Multiple factors, such as breastfeeding problems or the educational status of the mother, may influence women’s decisions not to breastfeed, which presents a potential risk to the development and health of the infants [8, 10]. Besides other potential risk factors for premature weaning or the decision to never start breastfeeding at all, several studies have found that mothers with low health literacy (HL) are less likely to breastfeed their infants [11,12,13,14,15].

However, Mirjalili et al. did not find any association between HL and breastfeeding behavior in their Iranian study cohort [15]. Thus, scientific evidence on the association between HL and breastfeeding is contradictory.

In their 2030 Agenda for Sustainable Development established in November 2016, the Global Conference on Health Promotion emphasized the importance of facilitating the development of HL as “a critical determinant of health” [16]. In fact, according to the German Health Update study of 2013 (GEDA 2013s) with 4845 participants, 44.5% of German female habitants of childbearing age (between 18 and 39 years) have limited HL, which suggests that they have problems to find, understand, appraise, and apply information on health issues [17]. Limited HL impedes people’s capability “to make judgments and take decisions in everyday life concerning healthcare, disease prevention, and health promotion to maintain or improve quality of life during the life course” [18]. Since its introduction in the 1970s, the concept of HL has gained importance worldwide. Thus, after the identification of this extensive HL deficit in Germany, a national action plan was launched in February 2018 to enhance HL in the German population [19, 20].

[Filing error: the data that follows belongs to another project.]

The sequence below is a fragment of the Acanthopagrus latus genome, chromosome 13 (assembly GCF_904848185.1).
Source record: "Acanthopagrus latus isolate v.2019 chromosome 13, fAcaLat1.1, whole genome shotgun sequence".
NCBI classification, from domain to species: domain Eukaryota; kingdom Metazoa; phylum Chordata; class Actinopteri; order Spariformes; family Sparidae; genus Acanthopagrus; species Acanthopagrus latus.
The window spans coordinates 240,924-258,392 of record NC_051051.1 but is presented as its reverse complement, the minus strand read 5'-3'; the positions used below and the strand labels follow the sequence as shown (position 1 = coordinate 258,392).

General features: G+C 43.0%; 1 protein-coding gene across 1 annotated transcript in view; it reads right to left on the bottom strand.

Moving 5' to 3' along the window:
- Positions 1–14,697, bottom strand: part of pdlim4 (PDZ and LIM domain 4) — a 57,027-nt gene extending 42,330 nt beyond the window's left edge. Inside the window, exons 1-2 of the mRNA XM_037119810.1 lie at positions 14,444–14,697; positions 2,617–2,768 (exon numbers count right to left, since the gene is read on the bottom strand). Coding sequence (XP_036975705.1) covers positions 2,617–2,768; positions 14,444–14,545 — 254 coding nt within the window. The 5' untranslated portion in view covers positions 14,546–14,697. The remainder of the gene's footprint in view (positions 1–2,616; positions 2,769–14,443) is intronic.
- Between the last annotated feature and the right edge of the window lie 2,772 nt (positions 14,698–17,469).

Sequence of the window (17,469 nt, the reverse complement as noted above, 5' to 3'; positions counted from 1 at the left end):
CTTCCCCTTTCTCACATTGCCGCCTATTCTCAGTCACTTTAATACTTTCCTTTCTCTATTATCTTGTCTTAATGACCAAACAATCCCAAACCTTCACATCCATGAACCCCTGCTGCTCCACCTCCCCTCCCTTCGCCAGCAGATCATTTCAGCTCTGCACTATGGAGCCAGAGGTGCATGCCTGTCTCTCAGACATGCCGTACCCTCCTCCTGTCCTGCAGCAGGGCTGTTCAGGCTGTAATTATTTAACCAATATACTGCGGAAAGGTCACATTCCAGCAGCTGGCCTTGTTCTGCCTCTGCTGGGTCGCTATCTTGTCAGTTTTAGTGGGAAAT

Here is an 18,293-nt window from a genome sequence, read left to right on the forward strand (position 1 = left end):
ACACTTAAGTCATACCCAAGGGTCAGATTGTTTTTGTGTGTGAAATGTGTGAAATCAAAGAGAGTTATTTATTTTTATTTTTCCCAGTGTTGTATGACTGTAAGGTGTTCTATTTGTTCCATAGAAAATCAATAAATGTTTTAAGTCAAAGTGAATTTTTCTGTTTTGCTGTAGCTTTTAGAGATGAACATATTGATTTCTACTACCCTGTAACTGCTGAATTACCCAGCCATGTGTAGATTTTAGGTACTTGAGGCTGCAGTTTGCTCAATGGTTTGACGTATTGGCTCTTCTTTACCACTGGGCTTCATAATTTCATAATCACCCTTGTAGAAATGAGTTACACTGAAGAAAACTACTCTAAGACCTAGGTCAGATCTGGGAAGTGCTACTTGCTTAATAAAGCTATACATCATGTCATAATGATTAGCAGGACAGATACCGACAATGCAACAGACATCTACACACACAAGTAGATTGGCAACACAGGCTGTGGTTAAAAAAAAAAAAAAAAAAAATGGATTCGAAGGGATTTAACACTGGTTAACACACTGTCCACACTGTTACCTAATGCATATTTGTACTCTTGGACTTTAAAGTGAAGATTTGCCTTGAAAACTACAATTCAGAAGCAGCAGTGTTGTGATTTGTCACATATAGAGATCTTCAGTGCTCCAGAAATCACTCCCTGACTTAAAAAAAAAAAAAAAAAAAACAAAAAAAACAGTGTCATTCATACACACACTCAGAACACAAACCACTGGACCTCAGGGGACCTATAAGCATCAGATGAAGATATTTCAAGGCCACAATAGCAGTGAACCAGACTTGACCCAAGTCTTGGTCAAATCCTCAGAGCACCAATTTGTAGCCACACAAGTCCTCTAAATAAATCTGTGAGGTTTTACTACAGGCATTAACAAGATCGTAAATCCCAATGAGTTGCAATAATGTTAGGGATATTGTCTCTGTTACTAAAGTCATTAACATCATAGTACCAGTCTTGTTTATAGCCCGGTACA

Women with a higher level of HL are likely to know more about the positive effects of breastfeeding, may have better strategies to solve problems, or may be more capable to reflect on their own behavior.

In view of the above-mentioned findings and the fact that more than 50% of the German population have limited HL, we investigated if the HL of mothers influence their breastfeeding behavior [21].

As far as we are aware, this is the first European study to investigate the association between HL and breastfeeding behavior. The analysis was based on data obtained from the large birth cohort study KUNO-Kids from Eastern Bavaria, Germany, to improve medical care in this patient population [22]. This investigation is highly relevant, particularly in view of the knowledge that adequate breastfeeding is one of the best strategies for disease prevention in both mothers and infants.